Ongoing Story of Random Seeds Packets, Calling Authorities Still Advised

some seeds are benign, others potentially invasive

By Jonny Lupsha, Wondrium Staff Writer

Last month, people in all 50 states were mailed packets of unmarked seeds, CBS News reported. The seeds came from China and it appears they may be harmless, though little else is known about them. However, they may be “invasive plants.”

Green plant sprout
If you have received unmarked seed packets in the mail last month, do not plant them and notify your local authorities. Photo By amenic181 / Shutterstock

According to CBS News, officials issued warnings about packets of mystery seeds that appeared unsolicited in the mailboxes of Americans across the country last month.

“The USDA and agriculture officials across the U.S. have issued warnings about unsolicited shipments of foreign seeds and advised people not to plant them,” the article said. “Officials are concerned the mystery seeds, which appear to have originated in China, could be invasive plant species.”

Last week, a new clue in this strange story emerged. Fox Business reported that according to the USDA, some of the seeds have been identified. They include “mustard and cabbage seeds, plus flower breeds such as morning glory, hibiscus, and roses.”

Government officials are still stressing that recipients neither plant the seeds nor throw them away, but rather contact officials for further instructions. At the same time, the story does raise questions about which plant species are “invasive” and what that means.

Home Invaders

Most people have had run-ins with poisonous plants like poison ivy, poison oak, or stinging nettles. However, invasive plants are a different category of nuisance.

“This term describes a plant that is not only a non-native plant in that it has been introduced from elsewhere, but also that it’s invaded into natural ecosystems and is taking over the habitat,” said Dr. Catherine Kleier, Professor of Biology and former Chair of the Department of Biology at Regis University in Denver, Colorado.

“One reason why invasive plants are able to take over so well is that typically, none of their enemies or competitors get introduced, too; so there are no other organisms to keep it in check, so it grows out of control.”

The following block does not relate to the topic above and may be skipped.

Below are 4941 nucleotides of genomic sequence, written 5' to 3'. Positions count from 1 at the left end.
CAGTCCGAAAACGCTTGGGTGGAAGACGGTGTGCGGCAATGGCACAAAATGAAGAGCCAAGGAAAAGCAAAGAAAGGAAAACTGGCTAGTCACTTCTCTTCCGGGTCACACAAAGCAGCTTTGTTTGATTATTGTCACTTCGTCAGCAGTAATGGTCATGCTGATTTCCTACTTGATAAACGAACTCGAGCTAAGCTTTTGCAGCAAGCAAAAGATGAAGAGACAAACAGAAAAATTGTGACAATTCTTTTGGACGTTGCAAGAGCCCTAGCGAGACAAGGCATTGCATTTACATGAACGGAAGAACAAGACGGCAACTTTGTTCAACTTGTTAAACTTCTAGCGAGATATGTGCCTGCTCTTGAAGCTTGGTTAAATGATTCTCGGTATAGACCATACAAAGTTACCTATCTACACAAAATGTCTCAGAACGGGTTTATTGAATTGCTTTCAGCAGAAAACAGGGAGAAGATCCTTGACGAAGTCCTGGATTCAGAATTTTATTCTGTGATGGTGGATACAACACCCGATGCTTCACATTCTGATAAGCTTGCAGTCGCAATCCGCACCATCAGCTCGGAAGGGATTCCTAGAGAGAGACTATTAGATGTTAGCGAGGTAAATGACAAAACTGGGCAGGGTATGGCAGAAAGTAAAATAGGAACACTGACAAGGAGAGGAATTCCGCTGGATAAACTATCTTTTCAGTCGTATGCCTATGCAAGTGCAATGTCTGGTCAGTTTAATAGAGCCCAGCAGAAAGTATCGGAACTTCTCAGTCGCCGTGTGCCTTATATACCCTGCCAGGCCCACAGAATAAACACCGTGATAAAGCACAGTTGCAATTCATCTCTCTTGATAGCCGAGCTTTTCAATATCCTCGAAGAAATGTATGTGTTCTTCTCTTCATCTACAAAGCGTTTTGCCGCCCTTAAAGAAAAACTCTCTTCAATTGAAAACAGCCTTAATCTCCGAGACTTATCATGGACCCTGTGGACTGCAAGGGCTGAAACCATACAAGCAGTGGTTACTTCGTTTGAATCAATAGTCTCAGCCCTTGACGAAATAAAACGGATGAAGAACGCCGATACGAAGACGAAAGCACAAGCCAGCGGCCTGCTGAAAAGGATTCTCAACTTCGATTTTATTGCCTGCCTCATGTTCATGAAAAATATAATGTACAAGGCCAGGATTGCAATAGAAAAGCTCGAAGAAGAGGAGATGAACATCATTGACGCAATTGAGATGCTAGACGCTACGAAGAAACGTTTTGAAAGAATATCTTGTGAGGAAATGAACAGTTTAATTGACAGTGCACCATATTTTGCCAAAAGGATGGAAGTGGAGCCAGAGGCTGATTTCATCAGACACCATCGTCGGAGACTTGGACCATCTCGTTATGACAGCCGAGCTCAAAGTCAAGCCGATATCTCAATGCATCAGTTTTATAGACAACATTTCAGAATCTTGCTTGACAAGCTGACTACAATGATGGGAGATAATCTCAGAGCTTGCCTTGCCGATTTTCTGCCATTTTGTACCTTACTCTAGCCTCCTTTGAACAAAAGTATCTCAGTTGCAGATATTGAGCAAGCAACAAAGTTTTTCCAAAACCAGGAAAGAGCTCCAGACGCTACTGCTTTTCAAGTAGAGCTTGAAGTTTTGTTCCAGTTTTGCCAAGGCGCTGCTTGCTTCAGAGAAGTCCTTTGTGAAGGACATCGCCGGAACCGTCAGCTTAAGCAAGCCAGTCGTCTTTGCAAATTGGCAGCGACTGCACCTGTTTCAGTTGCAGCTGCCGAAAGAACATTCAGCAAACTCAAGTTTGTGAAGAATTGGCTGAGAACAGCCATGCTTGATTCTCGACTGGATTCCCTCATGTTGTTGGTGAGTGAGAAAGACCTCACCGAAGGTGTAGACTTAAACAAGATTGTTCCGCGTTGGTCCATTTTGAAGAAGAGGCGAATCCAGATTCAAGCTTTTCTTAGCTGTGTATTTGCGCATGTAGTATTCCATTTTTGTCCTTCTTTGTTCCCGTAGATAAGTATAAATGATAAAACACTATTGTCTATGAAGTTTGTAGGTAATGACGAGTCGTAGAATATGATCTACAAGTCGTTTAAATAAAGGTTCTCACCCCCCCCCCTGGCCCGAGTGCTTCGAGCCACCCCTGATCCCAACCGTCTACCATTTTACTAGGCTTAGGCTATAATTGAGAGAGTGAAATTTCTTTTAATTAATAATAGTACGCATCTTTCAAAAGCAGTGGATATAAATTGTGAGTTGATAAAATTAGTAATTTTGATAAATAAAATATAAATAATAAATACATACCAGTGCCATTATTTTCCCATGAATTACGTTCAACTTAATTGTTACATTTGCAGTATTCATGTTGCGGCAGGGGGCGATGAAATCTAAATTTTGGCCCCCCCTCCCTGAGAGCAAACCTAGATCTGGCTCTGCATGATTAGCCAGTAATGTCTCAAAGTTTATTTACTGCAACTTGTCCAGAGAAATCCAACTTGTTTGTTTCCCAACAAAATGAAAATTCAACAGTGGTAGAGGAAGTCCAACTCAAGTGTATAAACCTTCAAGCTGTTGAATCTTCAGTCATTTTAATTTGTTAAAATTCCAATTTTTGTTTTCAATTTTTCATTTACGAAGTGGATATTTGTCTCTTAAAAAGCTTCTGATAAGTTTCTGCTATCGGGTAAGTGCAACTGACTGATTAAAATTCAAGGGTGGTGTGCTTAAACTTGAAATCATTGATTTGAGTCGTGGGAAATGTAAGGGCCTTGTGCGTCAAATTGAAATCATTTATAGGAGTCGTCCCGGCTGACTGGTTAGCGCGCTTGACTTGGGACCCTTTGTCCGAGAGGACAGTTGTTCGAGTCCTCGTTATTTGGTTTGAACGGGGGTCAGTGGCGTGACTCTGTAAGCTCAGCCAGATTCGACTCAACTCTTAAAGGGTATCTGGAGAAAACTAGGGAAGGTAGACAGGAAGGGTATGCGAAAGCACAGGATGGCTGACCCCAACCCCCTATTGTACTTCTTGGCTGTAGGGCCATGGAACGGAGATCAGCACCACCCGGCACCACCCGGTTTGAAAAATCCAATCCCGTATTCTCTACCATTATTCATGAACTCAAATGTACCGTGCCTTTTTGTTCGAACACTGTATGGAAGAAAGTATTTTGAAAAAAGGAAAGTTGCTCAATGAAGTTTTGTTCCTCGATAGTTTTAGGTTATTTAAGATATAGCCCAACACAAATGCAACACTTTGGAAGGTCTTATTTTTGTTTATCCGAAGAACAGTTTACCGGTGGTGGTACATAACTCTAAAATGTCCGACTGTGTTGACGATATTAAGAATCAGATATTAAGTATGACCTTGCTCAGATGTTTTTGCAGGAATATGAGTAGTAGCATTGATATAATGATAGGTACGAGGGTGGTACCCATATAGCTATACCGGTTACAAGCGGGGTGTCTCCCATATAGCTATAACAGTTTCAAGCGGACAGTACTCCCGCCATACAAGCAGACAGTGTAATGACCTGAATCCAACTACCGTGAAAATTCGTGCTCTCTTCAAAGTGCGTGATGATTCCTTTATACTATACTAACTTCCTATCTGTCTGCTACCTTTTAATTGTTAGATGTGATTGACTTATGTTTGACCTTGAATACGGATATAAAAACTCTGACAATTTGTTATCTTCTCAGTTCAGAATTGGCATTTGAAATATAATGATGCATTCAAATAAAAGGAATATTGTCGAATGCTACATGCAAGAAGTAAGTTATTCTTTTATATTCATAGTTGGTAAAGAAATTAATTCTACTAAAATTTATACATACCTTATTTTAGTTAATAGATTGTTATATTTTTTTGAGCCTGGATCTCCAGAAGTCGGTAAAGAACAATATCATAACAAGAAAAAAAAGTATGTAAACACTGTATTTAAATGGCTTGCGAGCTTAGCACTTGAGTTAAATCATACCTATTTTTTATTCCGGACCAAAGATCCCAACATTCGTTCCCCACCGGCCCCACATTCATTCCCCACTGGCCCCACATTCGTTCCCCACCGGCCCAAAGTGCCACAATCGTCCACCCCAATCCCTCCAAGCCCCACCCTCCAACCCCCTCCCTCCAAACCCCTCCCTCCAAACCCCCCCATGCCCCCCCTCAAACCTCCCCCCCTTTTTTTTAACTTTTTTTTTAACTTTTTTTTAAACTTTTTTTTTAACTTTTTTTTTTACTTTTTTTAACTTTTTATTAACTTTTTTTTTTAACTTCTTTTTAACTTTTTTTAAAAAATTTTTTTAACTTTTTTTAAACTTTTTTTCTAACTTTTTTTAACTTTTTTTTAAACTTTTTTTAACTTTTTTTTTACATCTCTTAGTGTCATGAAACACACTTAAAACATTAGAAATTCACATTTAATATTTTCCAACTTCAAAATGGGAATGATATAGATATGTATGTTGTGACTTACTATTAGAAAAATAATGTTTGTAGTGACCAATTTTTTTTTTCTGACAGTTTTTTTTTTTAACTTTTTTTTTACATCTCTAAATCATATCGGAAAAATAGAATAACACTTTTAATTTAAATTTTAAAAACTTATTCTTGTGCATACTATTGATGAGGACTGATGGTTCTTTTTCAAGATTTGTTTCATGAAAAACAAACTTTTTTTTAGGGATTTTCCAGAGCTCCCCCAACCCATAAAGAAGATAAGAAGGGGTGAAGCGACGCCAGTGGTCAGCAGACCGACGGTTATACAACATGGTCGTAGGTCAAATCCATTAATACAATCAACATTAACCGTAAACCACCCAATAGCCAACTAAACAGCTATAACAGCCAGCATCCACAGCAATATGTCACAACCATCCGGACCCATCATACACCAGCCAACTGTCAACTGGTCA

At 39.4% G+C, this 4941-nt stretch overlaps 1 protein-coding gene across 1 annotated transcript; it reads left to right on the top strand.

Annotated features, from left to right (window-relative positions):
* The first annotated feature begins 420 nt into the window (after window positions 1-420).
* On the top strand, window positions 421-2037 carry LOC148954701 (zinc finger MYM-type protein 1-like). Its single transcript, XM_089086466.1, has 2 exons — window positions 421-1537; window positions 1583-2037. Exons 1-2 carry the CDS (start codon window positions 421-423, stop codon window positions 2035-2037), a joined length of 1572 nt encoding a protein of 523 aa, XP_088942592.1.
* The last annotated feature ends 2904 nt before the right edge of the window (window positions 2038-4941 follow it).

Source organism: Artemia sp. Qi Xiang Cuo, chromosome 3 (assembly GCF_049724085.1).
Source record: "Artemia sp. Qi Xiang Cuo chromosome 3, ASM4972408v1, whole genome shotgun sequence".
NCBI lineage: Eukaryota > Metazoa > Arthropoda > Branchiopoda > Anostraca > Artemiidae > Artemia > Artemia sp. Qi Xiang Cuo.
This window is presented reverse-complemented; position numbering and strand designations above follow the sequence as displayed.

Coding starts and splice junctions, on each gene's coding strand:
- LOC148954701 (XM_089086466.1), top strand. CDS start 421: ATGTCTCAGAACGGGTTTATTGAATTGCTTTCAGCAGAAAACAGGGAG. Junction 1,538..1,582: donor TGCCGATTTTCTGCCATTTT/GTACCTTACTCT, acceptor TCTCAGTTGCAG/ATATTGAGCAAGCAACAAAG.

The Unusual Suspects

Most people don’t give much thought to where plant species come from, even when those species amount to fast-growing weeds. However, several invasive plants have spread far and wide.

“At least in the western United States, cheatgrass might be the most hated of all the introduced grasses,” Dr. Kleier said. “Cheatgrass came to the U.S. in grain feed accidentally, which was well distributed across the west by 1930. Cheatgrass gets its name from the way it would cheat ranchers out of good forage for their livestock.”

Dr. Kleier also pointed to the diffuse knapweed Centaurea diffusa as an invasive plant. A sort of cross between a thistle and a tumbleweed, knapweed plagues the Mediterranean area rather than North America. Nevertheless, it’s an uninvited guest wherever it shows.

In the south, the best-known invasive plant may be the kudzu vine.

“Amy Stewart, author of Wicked Plants: The Weed That Killed Abraham Lincoln’s Mother and Other Botanical Atrocities, writes that, to the Japanese, the word kudzu means rubbish, waste, or useless scraps,” Dr. Kleier said. “Kudzu was brought to the U.S. to control soil erosion around the time of the Great Dust Bowl in the 1930s. It’s rumored that this plant covers seven million acres and that it will take over the south.”

Regardless of which species is under the microscope, invasive plants can be a real bother. They tend to spread quickly and be of little use to any farmer or gardener who plants them. This is just another reason why authorities have asked recipients of mystery seeds in the mail not to plant them.

Dr. Catherine Kleier contributed to this article. Dr. Kleier is a Professor of Biology and former Chair of the Department of Biology at Regis University in Denver, Colorado. Professor Kleier holds a PhD in Organismic Biology, Ecology, and Evolution from the University of California, Los Angeles. She also holds a MS in General Science with an emphasis in botany and plant pathology from Oregon State University and a BA in Ecology, Population, and Organismic Biology from the University of Colorado Boulder.